TABLE 1

Characteristics of Participants Who Answered CRAFFT and DSM-5 Alcohol Use Questions at Baseline

Substance Use Categories Defined by DISC CriteriaOverall (N = 2143)
No Use (n = 2086)Problematic Use (n = 26)Mild SUD (n = 18)SUD (n = 13)
Participant biological sex, n (%)
 Male 959 (46.0) 13 (50.0) 9 (50.0) 6 (46.2) 987 (46.1) 
 Female 1127 (54.0) 13 (50.0) 9 (50.0) 7 (53.8) 1156 (53.9) 
Participant age at baseline      
n 2086 26 18 13 2143 
 Mean (SD), y 14.4 (1.66) 16.1 (0.74) 15.9 (1.23) 15.7 (1.25) 14.4 (1.66) 
Participant race, n (%)      
 White 955 (45.8) 13 (50.0) 13 (72.2) 4 (30.8) 985 (46.0) 
 African American 546 (26.2) 6 (23.1) 1 (5.6) 1 (7.7) 554 (25.9) 
 American Indian, Alaskan native, Asian American, native Hawaiian, or other Pacific Islander 96 (4.6) 0 (0.0) 0 (0.0) 4 (30.8) 100 (4.7) 
 >1 race 162 (7.8) 3 (11.5) 2 (11.1) 1 (7.7) 168 (7.8) 
 Unknown or not reported 327 (15.7) 4 (15.4) 2 (11.1) 3 (23.1) 336 (15.7) 
Participant ethnicity, n (%)      
 Hispanic or Latino 563 (27.0) 8 (30.8) 5 (27.8) 6 (46.2) 582 (27.2) 
 Not Hispanic or Latino 1419 (68.0) 17 (65.4) 12 (66.7) 7 (53.8) 1455 (67.9) 
 Unknown or not reported 104 (5.0) 1 (3.8) 1 (5.6) 0 (0.0) 106 (4.9) 
Version (language) of baseline survey, n (%)      
 English 2064 (98.9) 26 (100.0) 18 (100.0) 13 (100.0) 2121 (99.0) 
 Spanish 22 (1.1) 0 (0.0) 0 (0.0) 0 (0.0) 22 (1.0) 
Parent education level, n (%)      
 Less than high school 316 (15.1) 5 (19.2) 1 (5.6) 3 (23.1) 325 (15.2) 
 High school graduate 360 (17.3) 3 (11.5) 2 (11.1) 3 (23.1) 368 (17.2) 
 Some school after high school 436 (20.9) 9 (34.6) 5 (27.8) 1 (7.7) 451 (21.0) 
 Graduated from college or a university 535 (25.6) 4 (15.4) 3 (16.7) 6 (46.2) 548 (25.6) 
 Professional training beyond a 4-y college 299 (14.3) 3 (11.5) 5 (27.8) 0 (0.0) 307 (14.3)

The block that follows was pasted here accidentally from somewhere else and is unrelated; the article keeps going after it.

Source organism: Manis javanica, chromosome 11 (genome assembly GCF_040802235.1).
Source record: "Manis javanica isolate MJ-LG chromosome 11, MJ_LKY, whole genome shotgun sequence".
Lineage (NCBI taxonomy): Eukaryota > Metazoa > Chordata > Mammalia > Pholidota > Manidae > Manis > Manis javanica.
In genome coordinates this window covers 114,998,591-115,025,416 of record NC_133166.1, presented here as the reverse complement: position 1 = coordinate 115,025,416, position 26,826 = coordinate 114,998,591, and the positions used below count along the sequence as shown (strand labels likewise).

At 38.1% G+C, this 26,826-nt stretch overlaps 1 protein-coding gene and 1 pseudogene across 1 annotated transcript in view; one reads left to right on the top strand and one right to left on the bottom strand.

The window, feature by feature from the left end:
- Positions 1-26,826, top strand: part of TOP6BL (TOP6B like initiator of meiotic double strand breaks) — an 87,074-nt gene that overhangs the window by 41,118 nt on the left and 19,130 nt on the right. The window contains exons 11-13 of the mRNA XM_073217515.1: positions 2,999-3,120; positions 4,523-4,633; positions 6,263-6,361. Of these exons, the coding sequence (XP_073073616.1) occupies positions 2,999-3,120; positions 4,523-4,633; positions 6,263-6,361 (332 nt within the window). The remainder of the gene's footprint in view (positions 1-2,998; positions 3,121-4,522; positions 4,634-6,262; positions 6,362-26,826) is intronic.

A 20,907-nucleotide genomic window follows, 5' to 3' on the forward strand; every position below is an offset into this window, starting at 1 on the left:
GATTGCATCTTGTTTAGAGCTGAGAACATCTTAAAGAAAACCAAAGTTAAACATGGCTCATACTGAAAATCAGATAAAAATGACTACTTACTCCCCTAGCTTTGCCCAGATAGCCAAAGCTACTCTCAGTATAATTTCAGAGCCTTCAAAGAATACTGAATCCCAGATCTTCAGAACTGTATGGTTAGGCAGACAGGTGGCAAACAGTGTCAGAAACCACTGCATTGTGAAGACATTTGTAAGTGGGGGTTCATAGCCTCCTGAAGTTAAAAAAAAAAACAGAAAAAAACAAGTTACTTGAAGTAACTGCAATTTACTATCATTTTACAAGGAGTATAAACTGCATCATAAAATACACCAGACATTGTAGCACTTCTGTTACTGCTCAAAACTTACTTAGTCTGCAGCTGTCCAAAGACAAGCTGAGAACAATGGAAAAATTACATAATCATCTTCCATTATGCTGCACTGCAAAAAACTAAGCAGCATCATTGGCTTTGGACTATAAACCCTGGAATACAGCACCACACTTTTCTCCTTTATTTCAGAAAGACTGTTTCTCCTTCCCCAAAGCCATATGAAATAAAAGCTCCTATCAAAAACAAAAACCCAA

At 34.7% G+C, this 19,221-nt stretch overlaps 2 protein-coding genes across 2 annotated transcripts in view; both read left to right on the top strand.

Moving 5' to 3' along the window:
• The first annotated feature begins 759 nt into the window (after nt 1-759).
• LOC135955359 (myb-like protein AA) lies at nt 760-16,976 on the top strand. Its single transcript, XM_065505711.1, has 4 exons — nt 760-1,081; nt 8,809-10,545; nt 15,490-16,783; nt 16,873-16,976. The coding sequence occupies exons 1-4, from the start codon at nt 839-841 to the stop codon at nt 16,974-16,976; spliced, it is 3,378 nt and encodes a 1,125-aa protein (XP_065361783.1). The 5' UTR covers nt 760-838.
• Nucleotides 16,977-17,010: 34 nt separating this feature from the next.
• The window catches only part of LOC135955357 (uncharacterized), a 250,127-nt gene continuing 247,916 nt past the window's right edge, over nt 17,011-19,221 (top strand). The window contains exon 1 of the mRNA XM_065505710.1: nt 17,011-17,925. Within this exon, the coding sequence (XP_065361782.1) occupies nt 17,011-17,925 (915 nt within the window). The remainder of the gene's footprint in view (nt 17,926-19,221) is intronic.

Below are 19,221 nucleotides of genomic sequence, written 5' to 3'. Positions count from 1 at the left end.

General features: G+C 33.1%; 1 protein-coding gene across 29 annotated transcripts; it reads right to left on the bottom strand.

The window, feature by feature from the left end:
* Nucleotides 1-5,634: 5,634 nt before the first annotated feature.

Missing 140 (6.7) 2 (7.7) 2 (11.1) 0 (0.0) 144 (6.7) 
No. parents at home, n (%)      
 None 62 (3.0) 1 (3.8) 2 (11.1) 0 (0.0) 65 (3.0) 
 1 774 (37.1) 13 (50.0) 5 (27.8) 7 (53.8) 799 (37.3) 
 2 1244 (59.6) 12 (46.2) 11 (61.1) 6 (46.2) 1273 (59.4) 
 Missing 6 (0.3) 0 (0.0) 0 (0.0) 0 (0.0) 6 (0.3) 
Average grades in school, n (%)      
 Mostly A’s 372 (17.8) 4 (15.4) 3 (16.7) 0 (0.0) 379 (17.7) 
 A’s and B’s 723 (34.7) 8 (30.8) 6 (33.3) 4 (30.8) 741 (34.6) 
 Mostly B’s 226 (10.8) 1 (3.8) 1 (5.6) 2 (15.4) 230 (10.7) 
 B’s and C’s 425 (20.4) 7 (26.9) 4 (22.2) 3 (23.1) 439 (20.5) 
 Mostly C’s and below 263 (12.6) 6 (23.1) 4 (22.2) 4 (30.8) 277 (12.9) 
 Not applicable 17 (0.8) 0 (0.0) 0 (0.0) 0 (0.0) 17 (0.8) 
 “I am not sure” or “I prefer not to answer” 55 (2.6) 0 (0.0) 0 (0.0) 0 (0.0) 55 (2.6) 
 Missing 5 (0.2) 0 (0.0) 0 (0.0) 0 (0.0) 5 (0.2) 
Substance Use Categories Defined by DISC CriteriaOverall (N = 2143)
No Use (n = 2086)Problematic Use (n = 26)Mild SUD (n = 18)SUD (n = 13)
Participant biological sex, n (%)
 Male 959 (46.0) 13 (50.0) 9 (50.0) 6 (46.2) 987 (46.1) 
 Female 1127 (54.0) 13 (50.0) 9 (50.0) 7 (53.8) 1156 (53.9) 
Participant age at baseline      
n 2086 26 18 13 2143 
 Mean (SD), y 14.4 (1.66) 16.1 (0.74) 15.9 (1.23) 15.7 (1.25) 14.4 (1.66) 
Participant race, n (%)      
 White 955 (45.8) 13 (50.0) 13 (72.2) 4 (30.8) 985 (46.0) 
 African American 546 (26.2) 6 (23.1) 1 (5.6) 1 (7.7) 554 (25.9) 
 American Indian, Alaskan native, Asian American, native Hawaiian, or other Pacific Islander 96 (4.6) 0 (0.0) 0 (0.0) 4 (30.8) 100 (4.7) 
 >1 race 162 (7.8) 3 (11.5) 2 (11.1) 1 (7.7) 168 (7.8) 
 Unknown or not reported 327 (15.7) 4 (15.4) 2 (11.1) 3 (23.1) 336 (15.7) 
Participant ethnicity, n (%)      
 Hispanic or Latino 563 (27.0) 8 (30.8) 5 (27.8) 6 (46.2) 582 (27.2) 
 Not Hispanic or Latino 1419 (68.0) 17 (65.4) 12 (66.7) 7 (53.8) 1455 (67.9) 
 Unknown or not reported 104 (5.0) 1 (3.8) 1 (5.6) 0 (0.0) 106 (4.9) 
Version (language) of baseline survey, n (%)      
 English 2064 (98.9) 26 (100.0) 18 (100.0) 13 (100.0) 2121 (99.0) 
 Spanish 22 (1.1) 0 (0.0) 0 (0.0) 0 (0.0) 22 (1.0) 
Parent education level, n (%)      
 Less than high school 316 (15.1) 5 (19.2) 1 (5.6) 3 (23.1) 325 (15.2) 
 High school graduate 360 (17.3) 3 (11.5) 2 (11.1) 3 (23.1) 368 (17.2)